2009 Zonte's Footsteps Violet Beauregard Langhorne Creek Malbec

Malbec Grapes
One of the five grapes permitted in Bordeaux blends, Malbec was until 1956 a significant variety in south-west France. The great frost of that year put pay to the oldest vines there and now like Petit Verdot, takes a back seat to the Cabernet brothers Sauvignon and Franc and their mate Merlot. Most vignerons replaced the disease-prone Malbec with more resilient and economically viable alternatives. 

The predominant plantings in France are now found in the Cahors region where Appellation Controllee regulations require a 70% minimum content, Merlot and Tannat usually supplementing the remainder. In that southern region of Bordeaux it goes under the names Cot, Cot Noir or Auxerrois. 

Documented evidence suggests that Malbec has over 1000 synonyms, a legacy of widespread plantings at its peak in 30 different departments of France. It is interesting to note that the name Auxerrois in other regions such as Alsace is an entirely different grape variety. This synonym however may also suggest a hint as to its origins in a town of the same name in northern Burgundy and not as it is recorded, the Cahors region.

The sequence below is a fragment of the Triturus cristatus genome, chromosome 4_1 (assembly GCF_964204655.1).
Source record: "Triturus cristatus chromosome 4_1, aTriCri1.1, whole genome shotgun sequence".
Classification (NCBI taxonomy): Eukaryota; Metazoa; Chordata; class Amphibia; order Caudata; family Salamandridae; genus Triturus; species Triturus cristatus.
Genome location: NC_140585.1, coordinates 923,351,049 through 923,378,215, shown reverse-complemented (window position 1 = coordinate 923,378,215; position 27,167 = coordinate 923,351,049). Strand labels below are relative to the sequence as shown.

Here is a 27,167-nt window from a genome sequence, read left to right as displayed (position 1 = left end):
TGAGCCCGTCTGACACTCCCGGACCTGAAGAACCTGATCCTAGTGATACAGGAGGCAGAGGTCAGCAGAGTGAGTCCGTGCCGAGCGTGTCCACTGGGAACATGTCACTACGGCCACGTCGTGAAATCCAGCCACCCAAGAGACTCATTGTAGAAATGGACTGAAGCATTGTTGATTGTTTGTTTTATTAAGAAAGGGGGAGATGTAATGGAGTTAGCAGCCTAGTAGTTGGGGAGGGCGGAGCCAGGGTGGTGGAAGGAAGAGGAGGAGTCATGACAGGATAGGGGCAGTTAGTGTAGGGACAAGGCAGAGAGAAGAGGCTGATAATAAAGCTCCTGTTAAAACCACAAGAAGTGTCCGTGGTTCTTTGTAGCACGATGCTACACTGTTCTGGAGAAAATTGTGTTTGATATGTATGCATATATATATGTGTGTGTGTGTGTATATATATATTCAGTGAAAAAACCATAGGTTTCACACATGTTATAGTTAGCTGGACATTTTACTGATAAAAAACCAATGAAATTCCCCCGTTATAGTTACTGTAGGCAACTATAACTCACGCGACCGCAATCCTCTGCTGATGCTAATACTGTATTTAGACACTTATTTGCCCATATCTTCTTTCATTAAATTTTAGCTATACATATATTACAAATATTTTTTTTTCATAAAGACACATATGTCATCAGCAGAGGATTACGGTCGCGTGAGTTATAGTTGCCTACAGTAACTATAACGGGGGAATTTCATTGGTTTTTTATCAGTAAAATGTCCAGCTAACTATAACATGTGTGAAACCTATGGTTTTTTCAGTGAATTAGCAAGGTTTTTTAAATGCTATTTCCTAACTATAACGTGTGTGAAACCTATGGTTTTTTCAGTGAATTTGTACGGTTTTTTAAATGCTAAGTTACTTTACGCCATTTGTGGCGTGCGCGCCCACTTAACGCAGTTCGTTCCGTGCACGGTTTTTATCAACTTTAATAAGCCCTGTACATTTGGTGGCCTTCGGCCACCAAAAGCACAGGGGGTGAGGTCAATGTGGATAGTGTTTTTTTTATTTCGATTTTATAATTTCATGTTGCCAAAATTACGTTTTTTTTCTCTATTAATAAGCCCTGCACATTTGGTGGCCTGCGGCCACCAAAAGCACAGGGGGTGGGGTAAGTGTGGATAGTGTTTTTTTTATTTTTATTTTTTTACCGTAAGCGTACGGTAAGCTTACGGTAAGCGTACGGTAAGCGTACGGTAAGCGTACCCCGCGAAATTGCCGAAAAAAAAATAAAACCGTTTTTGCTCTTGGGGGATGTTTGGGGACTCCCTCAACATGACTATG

Since the late 1980's Malbec has become Argentina's signature variety thriving in the hot, high altitude Mendoza Valley in the country's west where it avoids vineyard moulds and diseases that had pestered it in Bordeaux. Perhaps not as popular as the maestro Lionel Messi, it has however single-handedly put Argentina on the world's wine stage producing wines of different styles and price points. As its most widely planted variety Malbec or Fer as it is known there, has become the equivalent to the story of Australian shiraz.

If there was a spinoff in the Australian context, Malbec's resurgence, if that is what you call it, has been slow since its heyday a couple of decades ago when it was used primarily in Cabernet or Shiraz blends. With more knowledge nowadays about the health benefits of dark-skinned grapes such as Malbec and Tannat and with the efforts of entrepreneurial and enthusiastic vintners, the future appears positive for Malbec as a varietal wine in Australia.